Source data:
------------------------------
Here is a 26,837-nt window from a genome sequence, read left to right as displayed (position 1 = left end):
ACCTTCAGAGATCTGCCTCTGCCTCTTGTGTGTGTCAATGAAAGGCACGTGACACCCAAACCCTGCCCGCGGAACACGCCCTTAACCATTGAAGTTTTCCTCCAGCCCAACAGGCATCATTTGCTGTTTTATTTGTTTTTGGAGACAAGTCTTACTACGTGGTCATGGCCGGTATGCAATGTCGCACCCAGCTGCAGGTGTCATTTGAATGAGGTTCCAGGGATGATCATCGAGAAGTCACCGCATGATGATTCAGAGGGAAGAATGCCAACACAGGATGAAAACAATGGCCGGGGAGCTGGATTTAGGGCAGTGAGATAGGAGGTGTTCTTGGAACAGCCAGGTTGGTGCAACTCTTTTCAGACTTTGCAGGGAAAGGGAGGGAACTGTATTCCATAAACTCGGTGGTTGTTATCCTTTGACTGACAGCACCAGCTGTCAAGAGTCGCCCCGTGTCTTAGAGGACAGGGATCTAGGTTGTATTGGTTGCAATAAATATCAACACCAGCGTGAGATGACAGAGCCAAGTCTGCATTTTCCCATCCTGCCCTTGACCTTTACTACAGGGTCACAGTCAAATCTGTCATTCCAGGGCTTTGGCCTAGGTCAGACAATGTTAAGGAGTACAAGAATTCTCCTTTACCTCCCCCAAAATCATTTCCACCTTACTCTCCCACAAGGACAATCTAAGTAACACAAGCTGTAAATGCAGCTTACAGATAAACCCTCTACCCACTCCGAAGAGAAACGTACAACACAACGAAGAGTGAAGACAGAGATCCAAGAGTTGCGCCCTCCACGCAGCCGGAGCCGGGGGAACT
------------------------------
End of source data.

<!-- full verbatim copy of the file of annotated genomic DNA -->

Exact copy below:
Here is a 26,837-nt window from a genome sequence, read left to right as displayed (position 1 = left end):
ACCTTCAGAGATCTGCCTCTGCCTCTTGTGTGTGTCAATGAAAGGCACGTGACACCCAAACCCTGCCCGCGGAACACGCCCTTAACCATTGAAGTTTTCCTCCAGCCCAACAGGCATCATTTGCTGTTTTATTTGTTTTTGGAGACAAGTCTTACTACGTGGTCATGGCCGGTATGCAATGTCGCACCCAGCTGCAGGTGTCATTTGAATGAGGTTCCAGGGATGATCATCGAGAAGTCACCGCATGATGATTCAGAGGGAAGAATGCCAACACAGGATGAAAACAATGGCCGGGGAGCTGGATTTAGGGCAGTGAGATAGGAGGTGTTCTTGGAACAGCCAGGTTGGTGCAACTCTTTTCAGACTTTGCAGGGAAAGGGAGGGAACTGTATTCCATAAACTCGGTGGTTGTTATCCTTTGACTGACAGCACCAGCTGTCAAGAGTCGCCCCGTGTCTTAGAGGACAGGGATCTAGGTTGTATTGGTTGCAATAAATATCAACACCAGCGTGAGATGACAGAGCCAAGTCTGCATTTTCCCATCCTGCCCTTGACCTTTACTACAGGGTCACAGTCAAATCTGTCATTCCAGGGCTTTGGCCTAGGTCAGACAATGTTAAGGAGTACAAGAATTCTCCTTTACCTCCCCCAAAATCATTTCCACCTTACTCTCCCACAAGGACAATCTAAGTAACACAAGCTGTAAATGCAGCTTACAGATAAACCCTCTACCCACTCCGAAGAGAAACGTACAACACAACGAAGAGTGAAGACAGAGATCCAAGAGTTGCGCCCTCCACGCAGCCGGAGCCGGGGGAACT